27. Previous Description > Field 2 of 7 of the Description Section Practice Writing the Learning Goal(s) Test your understanding of Learning Goals. Click on the correct response: Which of these statements represents a Learning Goal? The site will provide students with a better understanding of molecular genetics. This provides material about molecular genetics. Beginning business students will have access to glossaries and reference material about molecular genetic Students will be able to correctly describe mapping strategies in molecular genetics. Explains and demonstrates mapping strategies in molecular genetics. That is correct! This statement represents a learning goal. Next

  28. Previous Description > Field 2 of 7 of the Description Section Practice Writing the Learning Goal(s) Test your understanding of Learning Goals. Click on the correct response: Which of these statements represents a Learning Goal? The site will provide students with a better understanding of molecular genetics. This provides material about molecular genetics. Beginning business students will have access to glossaries and reference material about molecular genetic Students will be able to correctly describe mapping strategies in molecular genetics. Explains and demonstrates mapping strategies in molecular genetics. This statement describes the site, not a learning goal. Try again. To click next, you must first choose the correct answer.

  29. Previous Description > Field 2 of 7 of the Description Section Practice Writing the Learning Goal(s) • Now it’s your turn! Write a Learning Goal for DNA from the Beginning: • Click here to view DNA from the Beginning at http://www.dnaftb.org/dnaftb/. Type your Learning Goal here: Expert’s Learning Goal: Students will appreciate and understand the key concepts and experiments used to derive those concepts for classical genetics, molecular genetics and gene organization and control. After you have written your Learning Goal, click here to compare yours to the expert’s. If you wish to edit your Learning Goal, do so now, before continuing.

  30. Description > Field 3 of 7 of the Description Section 3. Target Student Population • Target Student Population: • The third field of the Peer Review Report describes the student population(s) for which this material is best suited. • Let’s take a closer look at how Target Student Populations are written…

  31. Description > Field 3 of 7 of the Description Section Target Student Population • The description of the Target Student Population includes two parts: • - a discipline area (academic major, minor, program area). • - an educational level (freshman, lower division, upper division, etc). • Additional groups of people (e.g., faculty, special interest groups) could also be included here. • For example… • “Beginning French Language Students” • “Intermediate to Advanced Business Students” • “Introductory Operations Management Student ” • “Introductory through Advanced Business Studies; Economics and Business courses ”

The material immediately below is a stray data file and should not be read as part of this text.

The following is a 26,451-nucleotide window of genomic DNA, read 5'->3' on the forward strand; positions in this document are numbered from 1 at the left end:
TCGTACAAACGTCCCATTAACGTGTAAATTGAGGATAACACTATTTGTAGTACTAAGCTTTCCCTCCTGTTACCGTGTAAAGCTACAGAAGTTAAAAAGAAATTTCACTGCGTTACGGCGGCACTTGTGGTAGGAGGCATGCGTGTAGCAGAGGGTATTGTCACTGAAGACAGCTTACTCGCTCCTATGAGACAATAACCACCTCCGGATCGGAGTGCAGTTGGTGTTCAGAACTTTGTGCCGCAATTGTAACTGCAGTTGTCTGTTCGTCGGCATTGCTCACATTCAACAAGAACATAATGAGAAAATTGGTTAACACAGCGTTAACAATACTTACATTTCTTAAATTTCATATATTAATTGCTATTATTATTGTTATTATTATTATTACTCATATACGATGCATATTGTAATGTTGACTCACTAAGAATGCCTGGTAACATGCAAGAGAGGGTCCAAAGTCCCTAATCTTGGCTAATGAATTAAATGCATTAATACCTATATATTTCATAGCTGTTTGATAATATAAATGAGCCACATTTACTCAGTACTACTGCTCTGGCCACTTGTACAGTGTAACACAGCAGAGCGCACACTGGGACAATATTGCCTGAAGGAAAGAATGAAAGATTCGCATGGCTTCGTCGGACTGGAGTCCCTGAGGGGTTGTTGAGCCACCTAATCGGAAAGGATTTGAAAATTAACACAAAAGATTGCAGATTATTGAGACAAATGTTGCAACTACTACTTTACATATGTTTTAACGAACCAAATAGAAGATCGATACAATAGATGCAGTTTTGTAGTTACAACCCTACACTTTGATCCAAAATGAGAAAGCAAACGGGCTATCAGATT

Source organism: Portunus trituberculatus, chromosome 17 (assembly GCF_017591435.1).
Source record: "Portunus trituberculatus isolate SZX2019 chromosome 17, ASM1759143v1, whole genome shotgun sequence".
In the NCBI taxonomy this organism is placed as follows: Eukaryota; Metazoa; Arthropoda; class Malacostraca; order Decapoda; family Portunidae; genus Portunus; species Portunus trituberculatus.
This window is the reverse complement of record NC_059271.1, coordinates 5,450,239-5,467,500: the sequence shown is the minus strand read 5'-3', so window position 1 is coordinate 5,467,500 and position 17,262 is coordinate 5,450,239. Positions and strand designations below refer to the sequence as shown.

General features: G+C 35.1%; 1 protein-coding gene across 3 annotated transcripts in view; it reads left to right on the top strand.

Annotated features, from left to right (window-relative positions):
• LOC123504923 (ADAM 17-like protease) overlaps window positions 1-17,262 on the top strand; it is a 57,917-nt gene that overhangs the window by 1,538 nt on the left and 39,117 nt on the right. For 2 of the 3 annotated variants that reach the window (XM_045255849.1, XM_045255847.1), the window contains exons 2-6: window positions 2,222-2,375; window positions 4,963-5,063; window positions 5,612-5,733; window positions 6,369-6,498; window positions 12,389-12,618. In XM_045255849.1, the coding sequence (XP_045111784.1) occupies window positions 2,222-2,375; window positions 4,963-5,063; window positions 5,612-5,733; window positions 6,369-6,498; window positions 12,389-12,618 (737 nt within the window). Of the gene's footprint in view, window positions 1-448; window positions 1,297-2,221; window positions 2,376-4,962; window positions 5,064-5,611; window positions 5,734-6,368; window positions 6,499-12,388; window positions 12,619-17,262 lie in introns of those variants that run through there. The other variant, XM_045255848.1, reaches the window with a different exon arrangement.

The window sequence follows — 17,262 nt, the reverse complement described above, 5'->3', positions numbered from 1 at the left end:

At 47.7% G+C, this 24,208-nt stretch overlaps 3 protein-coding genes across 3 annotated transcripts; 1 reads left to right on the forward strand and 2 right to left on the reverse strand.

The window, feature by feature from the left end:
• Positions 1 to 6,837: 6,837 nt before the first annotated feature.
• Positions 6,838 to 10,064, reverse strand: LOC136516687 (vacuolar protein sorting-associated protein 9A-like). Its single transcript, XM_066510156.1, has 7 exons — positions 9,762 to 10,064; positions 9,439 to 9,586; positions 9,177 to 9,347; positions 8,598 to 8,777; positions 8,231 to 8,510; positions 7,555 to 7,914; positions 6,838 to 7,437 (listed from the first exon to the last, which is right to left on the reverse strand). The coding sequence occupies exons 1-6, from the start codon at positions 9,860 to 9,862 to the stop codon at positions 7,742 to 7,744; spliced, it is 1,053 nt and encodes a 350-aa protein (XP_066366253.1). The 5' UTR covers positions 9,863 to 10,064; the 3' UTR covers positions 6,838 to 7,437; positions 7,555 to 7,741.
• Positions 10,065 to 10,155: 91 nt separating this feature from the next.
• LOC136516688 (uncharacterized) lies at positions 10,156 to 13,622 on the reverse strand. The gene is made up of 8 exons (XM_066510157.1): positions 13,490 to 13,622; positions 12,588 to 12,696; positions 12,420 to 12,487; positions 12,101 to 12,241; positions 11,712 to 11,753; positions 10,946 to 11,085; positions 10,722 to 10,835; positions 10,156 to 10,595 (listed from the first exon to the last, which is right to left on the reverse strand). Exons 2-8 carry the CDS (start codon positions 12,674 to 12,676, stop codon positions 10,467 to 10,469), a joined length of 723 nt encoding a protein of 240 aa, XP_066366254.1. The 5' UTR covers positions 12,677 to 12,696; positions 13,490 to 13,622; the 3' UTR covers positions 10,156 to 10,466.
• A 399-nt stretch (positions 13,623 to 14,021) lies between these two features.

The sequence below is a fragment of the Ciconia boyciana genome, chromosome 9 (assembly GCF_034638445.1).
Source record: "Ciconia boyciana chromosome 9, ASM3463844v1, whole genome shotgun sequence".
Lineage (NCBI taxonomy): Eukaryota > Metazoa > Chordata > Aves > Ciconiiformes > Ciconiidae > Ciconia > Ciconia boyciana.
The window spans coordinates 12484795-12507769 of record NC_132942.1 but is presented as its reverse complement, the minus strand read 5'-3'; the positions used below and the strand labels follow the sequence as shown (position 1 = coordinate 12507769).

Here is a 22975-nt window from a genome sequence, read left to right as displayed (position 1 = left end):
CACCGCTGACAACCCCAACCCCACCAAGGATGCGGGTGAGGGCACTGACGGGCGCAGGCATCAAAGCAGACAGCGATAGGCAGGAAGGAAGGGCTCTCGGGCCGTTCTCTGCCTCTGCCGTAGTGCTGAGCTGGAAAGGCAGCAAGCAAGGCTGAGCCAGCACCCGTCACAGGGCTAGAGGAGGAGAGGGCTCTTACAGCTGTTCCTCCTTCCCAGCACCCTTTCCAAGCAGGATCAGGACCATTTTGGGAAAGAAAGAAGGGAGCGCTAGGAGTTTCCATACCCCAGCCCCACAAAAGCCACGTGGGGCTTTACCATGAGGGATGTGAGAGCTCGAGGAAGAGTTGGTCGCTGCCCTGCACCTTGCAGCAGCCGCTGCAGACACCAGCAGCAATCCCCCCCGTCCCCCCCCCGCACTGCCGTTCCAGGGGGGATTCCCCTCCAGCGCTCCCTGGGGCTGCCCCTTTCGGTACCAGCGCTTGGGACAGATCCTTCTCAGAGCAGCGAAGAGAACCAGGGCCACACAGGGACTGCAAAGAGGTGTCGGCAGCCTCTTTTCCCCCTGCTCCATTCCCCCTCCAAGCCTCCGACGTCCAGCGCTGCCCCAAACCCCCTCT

32. Description > Field 3 of 7 of the Description Section Writing the Target Student Population • Let’s use the example of the Cameron Virtual Balloon Factory. • As a reminder of what this site is about: • This site is an extensive business case study of the Cameron Balloons Factory. To portray the company, the site includes interactive photographic virtual tours of the factory, a glossary of balloon jargon, detailed explanations and examples of business issues and staff in the areas of production, design, accounts, and marketing. It also offers explanations of theories, worksheets, questions, and a teacher’s guide. An example of a Target Student Population for the Cameron Virtual Balloon Factory: Introductory through Advanced Business and Economics students.

  33. Description > Field 3 of 7 of the Description Section Practice Writing the Target Student Population • Now it’s your turn! Write a Target Student Population for DNA from the Beginning: • Click here to view DNA from the Beginning at http://www.dnaftb.org/dnaftb/. Type your Target Student Population here: Expert’s Target Student Population: Undergraduate students of genetics. After you have written your Target Student Population, click here to compare yours to the expert’s. If you wish to edit your Target Student Population, do so now, before continuing.

  34. Description > Field 4 of 7 of the Description Section 4. Prerequisite Knowledge • Prerequisite Knowledge: • The fourth field describes the knowledge or skills a learner needs prior to using the learning object. • Let’s take a closer look at how Prerequisite Knowledge is written…

  35. Description > Field 4 of 7 of the Description Section 4. Prerequisite Knowledge • Describe the prerequisite academic concepts and skills, being as general or specific as necessary (e.g., a specific skill versus a broad understanding of a subject). • For example… • “One semester of Introductory Physics” • “Background knowledge of the history of Japan” • “Must be able to solve quadratic equation by factoring.”

  36. Description > Field 4 of 7 of the Description Section Practice Writing the Prerequisite Knowledge • Now it’s your turn! Write a Prerequisite Knowledge for DNA from the Beginning: • Click here to view DNA from the Beginning at http://www.dnaftb.org/dnaftb/. Type your Prerequisite Knowledge here: Expert’s Prerequisite Knowledge: None. After you have written your Prerequisite Knowledge, click here to compare yours to the expert’s. If you wish to edit your Prerequisite Knowledge, do so now, before continuing.

  37. Description > Field 5 of 7 of the Description Section 5. Type of Material • Type of Material: • The fifth field gives the type of material using nine standard MERLOT categories. • Let’s take a look at each of the nine categories that can be selected to describe the learning material…

  38. Description > Field 5 of 7 of the Description Section 5. Type of Material • The nine categories used in MERLOT to describe learning material are: • Simulation • Animation • Tutorial • Drill and Practice • Quiz/Test • Lecture/Presentation • Case Study • Collection • Reference Material The following pages will describe and provide examples of each of the nine types of material.